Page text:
Adventure Is Where You Find It
With the dogwoods barking, crocuses croaking and spring in the air, I felt it was high time to hit the road to someplace a little different from the usual club rides. Like William Least-Heat-Moon searching for towns with strange names in Blue Highways, I set out to visit some of Oklahoma's strangely named towns. My ride started on Sunday morning from the donut shop in Tecumseh in Pottawatomie County and headed for Romulus, supposedly raised by a she-wolf and after killing his twin bother Remus, he became the namesake and first king of Rome. With a population of 92, it doesn't look so royal anymore.
From there I pedaled to beautiful downtown St. Louis. The closest thing to an arch there is the canopy over the driveway of a closed Texaco station. Nothing open; no one in sight; all 109 residents were either still asleep, in church or perhaps asleep in church. My next landmark was Remus, which boasts of having twice the population of his murderous sibling. An old man was petting a dog on the porch of the dilapidated grocery store. He said it wasn't open but he could go around back and get the lady who ran it if I needed something. I didn't want to deprive a dog of its pleasure so I rode out of town.
My next stop was the metropolis of Bowlegs with nearly 500 people. The service station/convenience store/hardware store/cafe was serving a greasy breakfast for $2.99 but since my donut was still laying heavily on my stomach, I settled for a cup of coffee and backtracked to my planned lunch stop in the big city of Maud, built on oil and named after the founder's sister-in-law. There's an old joke here in Oklahoma that goes; Gene Autry would have to go through Bowlegs to get to Maud. Actually the way the three towns are situated, it would be the other way around but that would ruin the joke, besides it's hard enough to find anything funny in Oklahoma.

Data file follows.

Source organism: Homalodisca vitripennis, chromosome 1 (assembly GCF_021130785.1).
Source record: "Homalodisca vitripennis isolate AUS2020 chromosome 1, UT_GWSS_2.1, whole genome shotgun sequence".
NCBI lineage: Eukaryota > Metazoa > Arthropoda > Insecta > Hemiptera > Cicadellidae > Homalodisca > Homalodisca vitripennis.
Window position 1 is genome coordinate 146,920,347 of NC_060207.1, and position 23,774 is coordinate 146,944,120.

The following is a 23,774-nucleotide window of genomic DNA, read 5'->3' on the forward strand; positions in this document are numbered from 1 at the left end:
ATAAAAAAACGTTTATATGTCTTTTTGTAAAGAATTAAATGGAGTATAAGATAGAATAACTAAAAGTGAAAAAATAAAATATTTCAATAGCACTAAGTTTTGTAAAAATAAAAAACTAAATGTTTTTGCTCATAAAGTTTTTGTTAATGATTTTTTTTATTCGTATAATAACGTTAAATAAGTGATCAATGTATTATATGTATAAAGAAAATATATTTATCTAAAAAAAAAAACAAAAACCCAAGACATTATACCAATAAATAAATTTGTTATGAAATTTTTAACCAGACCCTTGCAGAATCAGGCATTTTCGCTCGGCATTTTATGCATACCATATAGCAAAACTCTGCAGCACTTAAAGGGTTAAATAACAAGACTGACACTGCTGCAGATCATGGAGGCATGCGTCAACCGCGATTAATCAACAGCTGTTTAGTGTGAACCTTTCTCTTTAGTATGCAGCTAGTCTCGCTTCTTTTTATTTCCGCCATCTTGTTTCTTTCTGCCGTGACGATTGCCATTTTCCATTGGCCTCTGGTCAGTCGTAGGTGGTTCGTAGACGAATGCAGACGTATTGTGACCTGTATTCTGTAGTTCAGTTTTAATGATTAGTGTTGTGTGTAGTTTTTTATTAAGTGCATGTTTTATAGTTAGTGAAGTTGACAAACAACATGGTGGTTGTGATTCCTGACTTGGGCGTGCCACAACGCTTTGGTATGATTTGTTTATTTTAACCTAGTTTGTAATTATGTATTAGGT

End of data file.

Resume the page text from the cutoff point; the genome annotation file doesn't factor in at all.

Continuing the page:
I had just ordered lunch when church turned out and all 1444 residents of Maud arrived at the 30-seat restaurant at the same time. The place became a sea of men carrying bibles, dated suits, wives trying to corral rambunctious snot-nose kids and two frantic waitresses taking orders five at a time.
Since there were three empty chairs at my table and so many people waiting, I invited a couple to sit with me. Turned out he worked at the NAPA store and his wife was a teacher. Nice couple but I think they felt a bit self-conscious sitting with a guy wearing lycra shorts on Sunday. The way I was dressed must have seemed sacrilegious or something because they kept plaintively looking around in a vain hope that someone else would offer them seats at their table. They had the look of a deer caught in the headlights of a Mack truck. I finished my lunch just as their food arrived so I guess they were able to eat in relative peace.
Back through Hotulka Harjo, a town with a name longer than its main street. Forty-two miles of great spring riding and it started to rain just as I was loading my bike. Life can't get much better than that and adventure is where you find it.
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